After our conversation I had a separate one with another friend where I expressed that I while I felt like she intended to be genuine, I didn't trust what she was saying. From a general stand point, people often offer themselves up to be that rock for you but when push comes to shove, they don't know how to handle it. From a more specific standpoint, this friend has always been good for knowing the right things to say and then not following through. I've always been an actions person, so this has always made me wary of the feel good things she says.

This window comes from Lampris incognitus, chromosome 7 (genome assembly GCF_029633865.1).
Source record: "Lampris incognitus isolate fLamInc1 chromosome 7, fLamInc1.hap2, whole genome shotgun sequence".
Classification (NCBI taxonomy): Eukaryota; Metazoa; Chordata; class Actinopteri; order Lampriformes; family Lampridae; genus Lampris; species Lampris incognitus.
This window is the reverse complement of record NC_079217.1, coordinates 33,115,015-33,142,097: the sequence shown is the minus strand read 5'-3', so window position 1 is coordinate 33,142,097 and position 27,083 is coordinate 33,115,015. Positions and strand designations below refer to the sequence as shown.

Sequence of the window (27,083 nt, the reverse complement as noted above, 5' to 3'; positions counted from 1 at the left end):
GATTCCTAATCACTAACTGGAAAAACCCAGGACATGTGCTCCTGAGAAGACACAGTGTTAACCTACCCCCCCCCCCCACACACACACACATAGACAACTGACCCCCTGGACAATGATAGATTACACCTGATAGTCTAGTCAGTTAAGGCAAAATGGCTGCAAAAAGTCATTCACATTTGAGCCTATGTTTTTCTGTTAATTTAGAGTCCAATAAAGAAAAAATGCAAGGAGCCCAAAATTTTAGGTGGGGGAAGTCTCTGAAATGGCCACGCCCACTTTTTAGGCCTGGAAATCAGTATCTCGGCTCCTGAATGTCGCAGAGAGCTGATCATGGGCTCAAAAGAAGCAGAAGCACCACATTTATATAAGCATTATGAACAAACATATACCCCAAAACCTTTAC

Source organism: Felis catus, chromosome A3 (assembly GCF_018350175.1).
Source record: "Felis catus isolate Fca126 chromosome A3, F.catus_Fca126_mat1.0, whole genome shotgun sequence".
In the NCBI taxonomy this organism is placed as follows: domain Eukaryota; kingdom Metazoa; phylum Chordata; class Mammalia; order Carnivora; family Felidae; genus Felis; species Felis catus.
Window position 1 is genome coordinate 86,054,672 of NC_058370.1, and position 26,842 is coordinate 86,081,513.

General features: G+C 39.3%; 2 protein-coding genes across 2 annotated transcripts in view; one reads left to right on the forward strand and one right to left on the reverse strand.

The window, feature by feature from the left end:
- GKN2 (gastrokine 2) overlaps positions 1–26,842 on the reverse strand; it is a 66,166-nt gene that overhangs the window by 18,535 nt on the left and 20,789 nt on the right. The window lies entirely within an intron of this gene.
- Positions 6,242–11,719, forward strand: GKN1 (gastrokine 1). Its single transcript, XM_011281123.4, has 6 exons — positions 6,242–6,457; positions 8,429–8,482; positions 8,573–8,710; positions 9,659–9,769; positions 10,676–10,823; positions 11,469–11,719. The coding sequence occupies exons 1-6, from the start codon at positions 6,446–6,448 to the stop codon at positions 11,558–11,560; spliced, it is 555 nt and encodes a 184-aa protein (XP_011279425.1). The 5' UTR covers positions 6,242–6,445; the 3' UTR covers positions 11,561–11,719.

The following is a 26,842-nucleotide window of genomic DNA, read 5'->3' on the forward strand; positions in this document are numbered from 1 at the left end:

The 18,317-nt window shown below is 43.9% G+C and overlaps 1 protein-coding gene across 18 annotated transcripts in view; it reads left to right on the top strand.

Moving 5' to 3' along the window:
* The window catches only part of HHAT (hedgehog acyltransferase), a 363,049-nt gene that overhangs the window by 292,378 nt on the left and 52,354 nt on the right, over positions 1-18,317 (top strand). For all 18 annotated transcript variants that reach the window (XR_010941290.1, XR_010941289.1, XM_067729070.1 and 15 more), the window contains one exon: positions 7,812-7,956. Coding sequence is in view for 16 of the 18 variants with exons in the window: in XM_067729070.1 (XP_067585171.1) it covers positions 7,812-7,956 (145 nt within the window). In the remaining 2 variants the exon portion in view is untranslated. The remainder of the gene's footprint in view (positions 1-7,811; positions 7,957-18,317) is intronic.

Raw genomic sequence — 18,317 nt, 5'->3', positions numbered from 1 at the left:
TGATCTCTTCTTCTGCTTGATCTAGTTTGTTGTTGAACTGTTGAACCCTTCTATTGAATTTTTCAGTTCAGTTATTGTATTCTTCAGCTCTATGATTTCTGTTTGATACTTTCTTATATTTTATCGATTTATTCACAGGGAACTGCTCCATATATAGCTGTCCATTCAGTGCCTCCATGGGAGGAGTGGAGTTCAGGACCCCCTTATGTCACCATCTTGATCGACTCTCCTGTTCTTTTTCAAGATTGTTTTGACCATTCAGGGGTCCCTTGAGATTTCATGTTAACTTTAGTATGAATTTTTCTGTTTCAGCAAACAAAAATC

365 days later I'm done with our friendship. I had a major event happen in my life that I told her was upcoming but she didn't acknowledge it because she neither read my email or responded to my phone call. It shouldn't have mattered, she knew the day was coming at some point and she never bothered to inquire.

That in and of itself is just a story of a person making some bad decisions. We've all done that and negatively effected people we say we love and care about. But I've got multiple stories just like that one and I'm determining that what I need to do is accept that I can be the best friend I know how to be all I want but if it's not reciprocated it only hurts me in the long run.

It wasn't that I didn't know these things 365 days ago, but today I'm ready to accept them because it means I'm on a path to better friendships that work hard to be supportive because they know it will be easily and readily reciprocated.


Working Through It